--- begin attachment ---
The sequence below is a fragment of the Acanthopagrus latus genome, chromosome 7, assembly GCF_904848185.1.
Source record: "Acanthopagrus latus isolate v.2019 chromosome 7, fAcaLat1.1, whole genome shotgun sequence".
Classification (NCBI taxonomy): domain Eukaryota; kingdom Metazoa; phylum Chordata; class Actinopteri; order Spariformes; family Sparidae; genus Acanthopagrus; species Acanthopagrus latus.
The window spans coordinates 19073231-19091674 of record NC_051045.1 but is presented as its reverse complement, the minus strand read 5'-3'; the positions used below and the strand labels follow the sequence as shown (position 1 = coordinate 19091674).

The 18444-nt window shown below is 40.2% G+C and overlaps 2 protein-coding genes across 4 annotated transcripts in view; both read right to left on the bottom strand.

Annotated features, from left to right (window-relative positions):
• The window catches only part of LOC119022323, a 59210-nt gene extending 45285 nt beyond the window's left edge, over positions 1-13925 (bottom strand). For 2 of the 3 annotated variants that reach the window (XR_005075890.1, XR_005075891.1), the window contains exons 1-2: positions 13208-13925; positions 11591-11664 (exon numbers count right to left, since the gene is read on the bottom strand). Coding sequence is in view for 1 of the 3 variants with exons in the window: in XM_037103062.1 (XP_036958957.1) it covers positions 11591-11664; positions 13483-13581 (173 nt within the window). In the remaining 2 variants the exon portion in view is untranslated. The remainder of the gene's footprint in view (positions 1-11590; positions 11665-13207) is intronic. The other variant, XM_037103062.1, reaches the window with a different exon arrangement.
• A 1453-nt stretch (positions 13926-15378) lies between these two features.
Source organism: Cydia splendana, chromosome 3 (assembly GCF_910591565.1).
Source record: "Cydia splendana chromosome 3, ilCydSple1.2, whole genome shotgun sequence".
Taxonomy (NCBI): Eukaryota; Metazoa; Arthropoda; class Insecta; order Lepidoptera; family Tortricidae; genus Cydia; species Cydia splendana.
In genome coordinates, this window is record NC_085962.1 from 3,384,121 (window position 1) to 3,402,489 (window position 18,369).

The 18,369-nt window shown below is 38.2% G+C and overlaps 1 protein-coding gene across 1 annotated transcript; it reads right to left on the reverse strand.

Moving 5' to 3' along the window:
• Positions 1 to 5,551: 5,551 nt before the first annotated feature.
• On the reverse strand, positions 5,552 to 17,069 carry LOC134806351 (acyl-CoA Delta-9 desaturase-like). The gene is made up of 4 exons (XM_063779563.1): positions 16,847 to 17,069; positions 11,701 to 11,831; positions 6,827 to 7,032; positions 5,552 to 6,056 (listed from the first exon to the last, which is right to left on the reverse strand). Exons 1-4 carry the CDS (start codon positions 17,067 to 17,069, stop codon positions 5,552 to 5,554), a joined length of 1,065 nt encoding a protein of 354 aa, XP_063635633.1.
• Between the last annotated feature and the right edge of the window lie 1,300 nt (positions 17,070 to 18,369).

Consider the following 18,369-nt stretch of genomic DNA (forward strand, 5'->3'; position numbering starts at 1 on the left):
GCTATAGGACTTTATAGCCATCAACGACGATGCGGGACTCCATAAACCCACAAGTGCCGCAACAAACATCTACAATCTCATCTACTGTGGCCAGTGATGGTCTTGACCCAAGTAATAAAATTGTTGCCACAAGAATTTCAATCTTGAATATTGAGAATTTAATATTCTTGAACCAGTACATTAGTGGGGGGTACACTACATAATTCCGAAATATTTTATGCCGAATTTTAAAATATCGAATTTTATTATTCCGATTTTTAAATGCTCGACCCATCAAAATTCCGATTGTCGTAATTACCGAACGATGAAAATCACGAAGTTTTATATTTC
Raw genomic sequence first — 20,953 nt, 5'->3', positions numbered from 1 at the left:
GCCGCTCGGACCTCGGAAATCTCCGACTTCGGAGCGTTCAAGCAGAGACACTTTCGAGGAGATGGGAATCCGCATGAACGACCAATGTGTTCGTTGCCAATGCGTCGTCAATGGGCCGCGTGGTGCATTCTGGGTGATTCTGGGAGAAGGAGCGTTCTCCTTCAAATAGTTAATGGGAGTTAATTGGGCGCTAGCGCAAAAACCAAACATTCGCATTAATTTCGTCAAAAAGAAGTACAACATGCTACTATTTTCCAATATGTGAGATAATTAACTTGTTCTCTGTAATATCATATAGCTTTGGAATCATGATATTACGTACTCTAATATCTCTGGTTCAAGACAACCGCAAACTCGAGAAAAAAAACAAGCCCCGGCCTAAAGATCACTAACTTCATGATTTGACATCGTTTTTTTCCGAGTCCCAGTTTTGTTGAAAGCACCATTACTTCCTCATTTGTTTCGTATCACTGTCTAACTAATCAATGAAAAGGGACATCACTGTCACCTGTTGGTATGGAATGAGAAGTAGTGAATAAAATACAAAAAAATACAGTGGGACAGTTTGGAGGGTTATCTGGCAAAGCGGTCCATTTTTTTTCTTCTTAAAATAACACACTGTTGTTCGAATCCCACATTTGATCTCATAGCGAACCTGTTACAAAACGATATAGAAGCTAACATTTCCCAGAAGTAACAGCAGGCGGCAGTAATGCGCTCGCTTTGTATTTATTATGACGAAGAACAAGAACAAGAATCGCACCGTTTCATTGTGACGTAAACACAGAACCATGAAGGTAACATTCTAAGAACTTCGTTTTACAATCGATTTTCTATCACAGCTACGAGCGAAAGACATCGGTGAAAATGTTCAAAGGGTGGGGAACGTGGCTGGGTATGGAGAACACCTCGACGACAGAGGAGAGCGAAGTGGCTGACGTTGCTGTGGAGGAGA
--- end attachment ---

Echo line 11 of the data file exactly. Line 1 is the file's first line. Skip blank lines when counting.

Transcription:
Taxonomy (NCBI): Eukaryota; Metazoa; Arthropoda; class Insecta; order Lepidoptera; family Tortricidae; genus Cydia; species Cydia splendana.